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IEEE/ACM TRANSACTIONS ON NETWORKING, VOL. 12, NO. 5, OCTOBER 2004
851
Concepts of Exact QoS Routing Algorithms
Piet Van Mieghem and Fernando A. Kuipers, Student Member, IEEE
Abstract—The underlying concepts of an exact QoS routing algorithm are explained. We show that these four concepts, namely 1) nonlinear deﬁnition of the path length; 2) a -shortest path approach; 3) nondominance; and 4) look-ahead, are fundamental building blocks of a multiconstrained routing algorithm. The main reasons to

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IEEE/ACM TRANSACTIONS ON NETWORKING, VOL. 12, NO. 5, OCTOBER 2004 851
Concepts of Exact QoS Routing Algorithms
Piet Van Mieghem and Fernando A. Kuipers
, Student Member, IEEE
Abstract—
The underlying concepts of an exact QoS routingalgorithm areexplained. We showthatthesefour concepts,namely1) nonlinear deﬁnition of the path length; 2) a -shortest pathapproach; 3) nondominance; and 4) look-ahead, are fundamentalbuilding blocks of a multiconstrained routing algorithm. The mainreasons to consider exact multiconstrained routing algorithmsare as follows. First, the NP-complete behavior seems only tooccur in specially constructed graphs, which are unlikely to occurin realistic communication networks. Second, there exist exactalgorithms that are equally complex as heuristics in algorithmicstructure and in running time on topologies that do not induceNP-complete behavior. Third, by simply restricting the numberof paths explored during the path computation, the compu-tational complexity can be decreased at the expense of possiblyloosing exactness. The presented four concepts are incorporated inSAMCRA, a self-adaptive multiple constraints routing algorithm.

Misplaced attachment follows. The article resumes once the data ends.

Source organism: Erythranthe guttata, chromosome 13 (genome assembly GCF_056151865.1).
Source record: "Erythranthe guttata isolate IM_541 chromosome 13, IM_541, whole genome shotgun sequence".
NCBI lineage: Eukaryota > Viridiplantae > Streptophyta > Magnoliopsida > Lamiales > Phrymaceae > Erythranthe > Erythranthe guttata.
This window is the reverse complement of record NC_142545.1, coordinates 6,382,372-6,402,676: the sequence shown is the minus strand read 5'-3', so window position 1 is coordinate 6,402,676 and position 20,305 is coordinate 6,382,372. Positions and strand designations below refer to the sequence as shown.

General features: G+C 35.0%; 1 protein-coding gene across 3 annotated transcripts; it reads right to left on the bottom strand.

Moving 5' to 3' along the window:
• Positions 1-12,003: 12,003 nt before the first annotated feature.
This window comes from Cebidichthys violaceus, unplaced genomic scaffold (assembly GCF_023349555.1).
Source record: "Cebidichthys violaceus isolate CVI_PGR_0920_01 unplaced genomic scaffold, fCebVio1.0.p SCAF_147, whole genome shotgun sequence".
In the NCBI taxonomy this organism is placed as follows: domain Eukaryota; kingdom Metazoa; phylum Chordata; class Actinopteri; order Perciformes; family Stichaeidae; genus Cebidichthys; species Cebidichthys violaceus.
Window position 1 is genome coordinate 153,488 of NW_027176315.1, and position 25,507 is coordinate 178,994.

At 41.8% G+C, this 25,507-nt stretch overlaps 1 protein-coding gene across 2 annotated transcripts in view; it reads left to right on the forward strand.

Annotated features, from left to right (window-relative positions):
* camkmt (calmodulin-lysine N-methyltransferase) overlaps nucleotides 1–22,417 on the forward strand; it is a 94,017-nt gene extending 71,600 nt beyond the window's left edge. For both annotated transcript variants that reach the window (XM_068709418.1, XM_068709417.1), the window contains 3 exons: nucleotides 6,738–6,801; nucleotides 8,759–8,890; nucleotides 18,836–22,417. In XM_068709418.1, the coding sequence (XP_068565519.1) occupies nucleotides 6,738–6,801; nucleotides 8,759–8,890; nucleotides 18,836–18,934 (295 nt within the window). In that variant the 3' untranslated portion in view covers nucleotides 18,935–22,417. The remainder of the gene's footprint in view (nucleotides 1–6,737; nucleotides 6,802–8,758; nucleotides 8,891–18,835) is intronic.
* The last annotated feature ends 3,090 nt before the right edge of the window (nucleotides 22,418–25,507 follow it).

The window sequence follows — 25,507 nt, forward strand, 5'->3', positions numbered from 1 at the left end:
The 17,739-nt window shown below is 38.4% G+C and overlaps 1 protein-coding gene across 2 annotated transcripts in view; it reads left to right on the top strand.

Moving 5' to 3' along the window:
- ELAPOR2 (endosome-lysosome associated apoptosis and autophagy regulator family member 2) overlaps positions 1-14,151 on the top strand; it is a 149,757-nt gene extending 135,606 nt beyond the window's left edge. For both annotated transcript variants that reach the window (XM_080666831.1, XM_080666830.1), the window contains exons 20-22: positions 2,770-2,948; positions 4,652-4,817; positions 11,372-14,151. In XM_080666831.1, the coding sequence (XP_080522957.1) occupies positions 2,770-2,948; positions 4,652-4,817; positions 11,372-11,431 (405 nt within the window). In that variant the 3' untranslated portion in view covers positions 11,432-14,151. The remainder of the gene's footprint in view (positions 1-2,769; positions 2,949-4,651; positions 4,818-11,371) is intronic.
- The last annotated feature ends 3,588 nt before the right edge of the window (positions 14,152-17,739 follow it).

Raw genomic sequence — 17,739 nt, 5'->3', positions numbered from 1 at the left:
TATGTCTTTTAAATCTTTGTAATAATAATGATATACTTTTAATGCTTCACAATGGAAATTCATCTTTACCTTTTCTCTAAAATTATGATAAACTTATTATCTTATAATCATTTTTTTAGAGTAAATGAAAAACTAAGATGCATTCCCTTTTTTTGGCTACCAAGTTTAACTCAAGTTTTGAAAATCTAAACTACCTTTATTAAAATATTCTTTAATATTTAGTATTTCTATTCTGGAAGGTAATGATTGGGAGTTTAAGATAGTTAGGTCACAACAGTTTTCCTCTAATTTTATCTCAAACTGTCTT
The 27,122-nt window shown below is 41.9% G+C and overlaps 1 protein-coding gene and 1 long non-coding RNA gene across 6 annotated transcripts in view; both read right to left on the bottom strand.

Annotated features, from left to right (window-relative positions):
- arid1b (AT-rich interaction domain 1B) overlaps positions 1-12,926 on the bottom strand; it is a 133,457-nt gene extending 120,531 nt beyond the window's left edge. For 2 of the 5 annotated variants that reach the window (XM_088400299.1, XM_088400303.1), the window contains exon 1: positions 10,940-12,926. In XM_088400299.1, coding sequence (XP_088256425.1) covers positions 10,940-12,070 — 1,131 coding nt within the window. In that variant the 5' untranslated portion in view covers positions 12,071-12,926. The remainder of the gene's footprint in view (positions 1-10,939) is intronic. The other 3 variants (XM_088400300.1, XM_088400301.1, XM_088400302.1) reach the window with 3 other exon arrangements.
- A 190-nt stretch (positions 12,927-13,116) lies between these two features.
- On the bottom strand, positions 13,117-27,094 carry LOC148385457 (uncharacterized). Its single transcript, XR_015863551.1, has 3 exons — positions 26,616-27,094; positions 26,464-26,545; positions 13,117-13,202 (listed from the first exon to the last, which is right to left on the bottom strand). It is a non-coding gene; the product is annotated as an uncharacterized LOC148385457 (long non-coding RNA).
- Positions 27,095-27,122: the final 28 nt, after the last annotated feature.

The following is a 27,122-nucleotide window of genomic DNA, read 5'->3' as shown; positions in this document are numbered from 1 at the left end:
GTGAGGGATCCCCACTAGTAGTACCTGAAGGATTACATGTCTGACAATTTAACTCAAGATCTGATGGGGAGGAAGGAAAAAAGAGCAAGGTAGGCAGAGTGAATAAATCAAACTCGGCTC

Index Terms—
Look-ahead, path dominance, QoS routing,shortest path.
I. I
NTRODUCTION
N
ETWORK routing essentially consists of two identities,the routing protocol and the routing algorithm. Therouting protocol supplies each node in the network with a con-sistent view of that topology and, in some cases, of its resourcesat some moment in time. The routing protocol deals with thecomplex dynamic processes such as topology updates, deter-mination of signiﬁcant changes, and the ﬂooding of topologyinformation to each node in the network. Although proposalsfor a QoS routing protocol for Internet exist, such as Q-OSPF[1], currently there is still no QoS routing protocol in theInternet. The only existing standardized QoS routing protocolis the ATMF PNNI [2]. The dual of the routing protocol, therouting algorithm, assumes a temporarily static or frozen viewof the network topology provided by the routing protocol. Therouting algorithm provides the intelligence to compute a pathfrom source(s) to destination(s) possibly subject to constraintsand mostly optimizing a criterion. The routing algorithm is themain focus of this paper.In contrast to the QoS routing protocol, the difﬁculty doesnot lie in the existence of an exact QoS algorithm—we haveproposed SAMCRA [39], the self-adaptive multiple constraintsrouting algorithm—but in its computational complexity. Forsome time already, it has been known [11], [44] that QoS